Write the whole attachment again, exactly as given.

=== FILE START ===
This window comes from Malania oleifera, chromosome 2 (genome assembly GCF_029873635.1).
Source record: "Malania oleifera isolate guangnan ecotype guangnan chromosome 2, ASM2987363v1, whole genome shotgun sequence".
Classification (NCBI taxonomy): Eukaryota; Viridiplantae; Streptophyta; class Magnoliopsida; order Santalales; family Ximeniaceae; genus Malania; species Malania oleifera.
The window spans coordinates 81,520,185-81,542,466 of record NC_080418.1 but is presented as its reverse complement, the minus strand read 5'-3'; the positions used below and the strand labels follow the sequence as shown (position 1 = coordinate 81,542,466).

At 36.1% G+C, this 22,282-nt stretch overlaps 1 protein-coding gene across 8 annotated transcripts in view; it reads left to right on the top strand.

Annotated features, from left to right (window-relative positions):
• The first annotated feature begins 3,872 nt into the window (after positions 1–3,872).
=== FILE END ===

This window comes from Malania oleifera, chromosome 2 (genome assembly GCF_029873635.1).
Source record: "Malania oleifera isolate guangnan ecotype guangnan chromosome 2, ASM2987363v1, whole genome shotgun sequence".
Classification (NCBI taxonomy): Eukaryota; Viridiplantae; Streptophyta; class Magnoliopsida; order Santalales; family Ximeniaceae; genus Malania; species Malania oleifera.
The window spans coordinates 81,520,185-81,542,466 of record NC_080418.1 but is presented as its reverse complement, the minus strand read 5'-3'; the positions used below and the strand labels follow the sequence as shown (position 1 = coordinate 81,542,466).

At 36.1% G+C, this 22,282-nt stretch overlaps 1 protein-coding gene across 8 annotated transcripts in view; it reads left to right on the top strand.

Annotated features, from left to right (window-relative positions):
• The first annotated feature begins 3,872 nt into the window (after positions 1–3,872).